I've been having some great insights recently. I think it's been a result of being more withdrawn and quietly working on myself. I've also been reading a lot recently which has helped me a lot of realizations.
What I wanted to talk about mainly was an idea that I've always loved, which is the idea that there are overarching principles that can apply to all disciplines. In this case one of the main principles in creating a work of art is "value".
Most people think of value monetarily, but value in a work of art means the lightness and darkness of a color. So if you looked at a gray scale photo of the world, how dark or how light would the colors appear? That's what value is. It helps to imagine value as a scale from 0 - 10 such as seen here:
The power of value is that it makes it possible to quantify the world into a range. As artists, we only have a certain range to work within. In the case of drawing and painting, the scale is very specific. I think of it often like a piano that has a certain range of notes to play. Of course, within that range there is a seemingly limitless combination of notes.
So to go deeper, value is a principle that great works of representational art have in common. But what makes value good or bad? I'd say the most important part is to have accurate value. And that means that you can accurately transcribe the darkness or lightness of a tone from your eye to the paper or canvas. This is a super simple idea, but the application of it can be very difficult.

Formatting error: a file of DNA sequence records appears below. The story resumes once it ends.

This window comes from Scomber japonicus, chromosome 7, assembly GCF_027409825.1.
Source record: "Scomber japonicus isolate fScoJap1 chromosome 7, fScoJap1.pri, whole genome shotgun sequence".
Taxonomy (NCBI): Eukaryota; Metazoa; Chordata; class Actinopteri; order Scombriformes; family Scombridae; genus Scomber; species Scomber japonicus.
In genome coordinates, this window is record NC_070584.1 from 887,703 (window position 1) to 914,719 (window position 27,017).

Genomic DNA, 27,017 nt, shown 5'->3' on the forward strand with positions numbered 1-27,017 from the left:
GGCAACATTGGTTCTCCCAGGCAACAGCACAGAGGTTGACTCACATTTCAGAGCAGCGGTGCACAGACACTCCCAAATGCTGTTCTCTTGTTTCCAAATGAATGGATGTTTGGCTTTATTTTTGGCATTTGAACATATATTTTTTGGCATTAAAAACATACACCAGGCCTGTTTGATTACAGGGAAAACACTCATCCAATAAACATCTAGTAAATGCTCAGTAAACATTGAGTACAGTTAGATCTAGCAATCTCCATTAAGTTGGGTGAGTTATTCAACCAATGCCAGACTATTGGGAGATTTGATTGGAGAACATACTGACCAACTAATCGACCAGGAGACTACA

The reason it's difficult is because the world is mostly composed of midtones; midtones are found in the value ranges from 3 to about 7 on a value scale. Now a 3 and a 7 look entirely different, but a 3 compared to a 4 and then a 4 compared to a 5 and so on gets trickier. There's a bit of advice that can help from John Singer Sargent which he received from his teacher, Carolus Duran. He says that the secret of art is in the half tones and to search for the half tones. The idea is to find midtones and then find the darks and the lights, working outwards from the middle. A good painting is mostly midtones, with touches of dark and light on top.
A lot of my own time was spent pursuing techniques; this happened as a beginner before I was open to learning principles. One example of techniques is how materials affect your painting. So you can learn about how poppy seed oil dries slower than linseed oil, so poppy seed oil works well for alla prima painting in order to prolong the drying time.
Another way of thinking about this is that techniques are like tools in a toolbox. It's important to know what a hammer does and what a saw does and how to properly use them, but the principle is like what you're trying to build with those tools. Techniques and principles are often intertwined together and help each other.
Techniques are important, especially for a beginner, but it's important to not get hung up on them and to allow them to facilitate your true creation. This mindset also lets you have the freedom to create your own techniques and just to have fun with the whole process. And that's the most important part!
I wanted to share a recent insight that I've been meditating on. As readers of my blog know, I really value reading and the power of books. And I also enjoy sharing snippets from current books in my Instagram stories. So basically if I come across something that I find interesting I share that section of the text.
Some nights I read for a while and find that there's nothing to share at all. And then other nights I end up sharing multiple lines of text. This led me to scouting for lines to share just for the chance at sharing something. So I searched and searched and of course.........found absolutely nothing. Why is this? Well, I think it's a mysterious law of the universe that lays this ground rule: "Seek and Ye Shall NOT Find".